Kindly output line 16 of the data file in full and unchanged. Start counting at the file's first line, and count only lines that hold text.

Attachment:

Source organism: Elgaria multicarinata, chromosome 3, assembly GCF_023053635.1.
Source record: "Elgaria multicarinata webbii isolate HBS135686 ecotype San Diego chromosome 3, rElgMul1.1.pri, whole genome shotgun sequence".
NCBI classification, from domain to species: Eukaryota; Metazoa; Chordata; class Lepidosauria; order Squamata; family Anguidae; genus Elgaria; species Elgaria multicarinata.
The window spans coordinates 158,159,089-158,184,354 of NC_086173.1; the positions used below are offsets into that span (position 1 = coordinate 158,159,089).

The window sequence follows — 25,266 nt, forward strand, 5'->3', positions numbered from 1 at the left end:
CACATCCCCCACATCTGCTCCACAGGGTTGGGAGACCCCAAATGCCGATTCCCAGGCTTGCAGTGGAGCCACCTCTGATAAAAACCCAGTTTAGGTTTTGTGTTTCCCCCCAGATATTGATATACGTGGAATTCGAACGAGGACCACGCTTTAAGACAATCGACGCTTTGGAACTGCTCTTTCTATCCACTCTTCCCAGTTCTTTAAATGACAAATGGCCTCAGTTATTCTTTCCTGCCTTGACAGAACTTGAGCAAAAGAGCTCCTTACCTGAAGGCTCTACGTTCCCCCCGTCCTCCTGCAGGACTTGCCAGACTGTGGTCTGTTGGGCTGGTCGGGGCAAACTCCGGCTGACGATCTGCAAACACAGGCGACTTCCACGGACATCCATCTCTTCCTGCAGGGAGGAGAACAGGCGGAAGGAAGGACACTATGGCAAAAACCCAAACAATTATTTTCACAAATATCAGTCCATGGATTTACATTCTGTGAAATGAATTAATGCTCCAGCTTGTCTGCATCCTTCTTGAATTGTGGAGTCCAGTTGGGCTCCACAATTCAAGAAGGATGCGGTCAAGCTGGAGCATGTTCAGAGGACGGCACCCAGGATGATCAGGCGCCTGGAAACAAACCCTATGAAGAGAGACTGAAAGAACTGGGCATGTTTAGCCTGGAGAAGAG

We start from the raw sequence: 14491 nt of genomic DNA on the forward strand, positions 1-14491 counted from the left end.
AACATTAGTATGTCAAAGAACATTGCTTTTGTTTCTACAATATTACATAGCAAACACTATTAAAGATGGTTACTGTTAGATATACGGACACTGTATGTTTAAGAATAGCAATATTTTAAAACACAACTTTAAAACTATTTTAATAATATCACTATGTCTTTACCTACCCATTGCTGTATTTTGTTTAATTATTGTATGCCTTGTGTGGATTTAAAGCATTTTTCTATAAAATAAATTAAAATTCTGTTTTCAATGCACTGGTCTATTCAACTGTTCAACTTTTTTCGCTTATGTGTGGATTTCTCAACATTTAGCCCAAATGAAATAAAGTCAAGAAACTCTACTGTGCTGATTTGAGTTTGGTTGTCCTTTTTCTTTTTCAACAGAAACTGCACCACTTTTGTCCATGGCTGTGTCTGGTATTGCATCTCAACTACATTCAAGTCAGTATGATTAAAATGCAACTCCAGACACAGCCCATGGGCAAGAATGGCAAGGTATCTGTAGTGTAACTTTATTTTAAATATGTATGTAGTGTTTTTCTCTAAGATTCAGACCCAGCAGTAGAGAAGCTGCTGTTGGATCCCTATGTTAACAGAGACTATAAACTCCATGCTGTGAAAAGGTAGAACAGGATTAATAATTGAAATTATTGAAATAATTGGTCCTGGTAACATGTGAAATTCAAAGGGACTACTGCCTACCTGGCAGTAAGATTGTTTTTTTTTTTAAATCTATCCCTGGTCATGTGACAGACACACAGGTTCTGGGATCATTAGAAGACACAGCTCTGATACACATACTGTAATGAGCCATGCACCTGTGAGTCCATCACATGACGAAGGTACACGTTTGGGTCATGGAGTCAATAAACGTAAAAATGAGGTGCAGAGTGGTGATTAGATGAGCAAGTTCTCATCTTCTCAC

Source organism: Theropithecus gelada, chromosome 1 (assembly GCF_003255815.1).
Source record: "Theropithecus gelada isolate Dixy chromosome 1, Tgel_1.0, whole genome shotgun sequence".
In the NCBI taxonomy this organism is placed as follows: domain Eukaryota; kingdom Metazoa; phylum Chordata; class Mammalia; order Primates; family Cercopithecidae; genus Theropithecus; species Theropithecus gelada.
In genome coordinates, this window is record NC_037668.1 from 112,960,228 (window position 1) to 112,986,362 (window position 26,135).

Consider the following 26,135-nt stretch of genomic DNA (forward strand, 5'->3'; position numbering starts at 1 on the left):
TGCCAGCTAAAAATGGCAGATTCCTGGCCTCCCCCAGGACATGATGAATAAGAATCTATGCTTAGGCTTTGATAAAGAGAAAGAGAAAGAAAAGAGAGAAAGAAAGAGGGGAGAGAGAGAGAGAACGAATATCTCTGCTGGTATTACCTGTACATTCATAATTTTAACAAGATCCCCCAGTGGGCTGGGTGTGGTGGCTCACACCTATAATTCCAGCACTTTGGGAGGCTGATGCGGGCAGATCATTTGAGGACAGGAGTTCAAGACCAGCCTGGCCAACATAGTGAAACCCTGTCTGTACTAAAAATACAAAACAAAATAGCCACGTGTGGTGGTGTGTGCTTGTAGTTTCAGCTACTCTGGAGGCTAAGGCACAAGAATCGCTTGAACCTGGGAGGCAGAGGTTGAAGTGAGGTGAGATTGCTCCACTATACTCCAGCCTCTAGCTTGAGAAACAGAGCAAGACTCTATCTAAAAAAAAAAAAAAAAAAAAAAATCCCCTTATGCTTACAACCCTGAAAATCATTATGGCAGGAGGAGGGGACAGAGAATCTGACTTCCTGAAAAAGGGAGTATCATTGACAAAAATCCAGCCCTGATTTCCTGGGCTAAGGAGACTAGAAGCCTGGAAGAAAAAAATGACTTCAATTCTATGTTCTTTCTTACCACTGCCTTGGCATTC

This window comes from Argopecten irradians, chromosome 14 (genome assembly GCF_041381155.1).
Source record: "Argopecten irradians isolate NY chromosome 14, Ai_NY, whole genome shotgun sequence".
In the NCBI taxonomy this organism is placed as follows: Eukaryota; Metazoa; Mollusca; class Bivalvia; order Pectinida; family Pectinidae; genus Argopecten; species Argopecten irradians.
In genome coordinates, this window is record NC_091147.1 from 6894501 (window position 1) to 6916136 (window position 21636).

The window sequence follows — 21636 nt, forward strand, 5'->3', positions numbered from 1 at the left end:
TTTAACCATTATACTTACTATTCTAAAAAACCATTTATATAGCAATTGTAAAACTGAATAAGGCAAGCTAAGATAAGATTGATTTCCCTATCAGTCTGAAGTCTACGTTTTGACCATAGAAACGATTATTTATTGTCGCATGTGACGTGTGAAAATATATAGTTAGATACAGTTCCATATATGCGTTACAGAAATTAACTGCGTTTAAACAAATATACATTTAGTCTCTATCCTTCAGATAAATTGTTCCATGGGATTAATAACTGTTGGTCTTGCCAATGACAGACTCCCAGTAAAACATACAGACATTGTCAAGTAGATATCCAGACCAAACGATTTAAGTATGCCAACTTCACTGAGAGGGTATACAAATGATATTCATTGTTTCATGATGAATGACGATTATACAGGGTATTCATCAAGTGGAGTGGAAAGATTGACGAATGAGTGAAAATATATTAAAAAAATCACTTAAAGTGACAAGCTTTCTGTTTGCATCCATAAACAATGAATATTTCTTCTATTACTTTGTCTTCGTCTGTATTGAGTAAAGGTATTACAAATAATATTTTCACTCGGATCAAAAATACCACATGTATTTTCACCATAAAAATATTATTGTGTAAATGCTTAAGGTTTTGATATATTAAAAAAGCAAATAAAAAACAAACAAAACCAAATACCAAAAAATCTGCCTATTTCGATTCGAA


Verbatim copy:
Source record: "Argopecten irradians isolate NY chromosome 14, Ai_NY, whole genome shotgun sequence".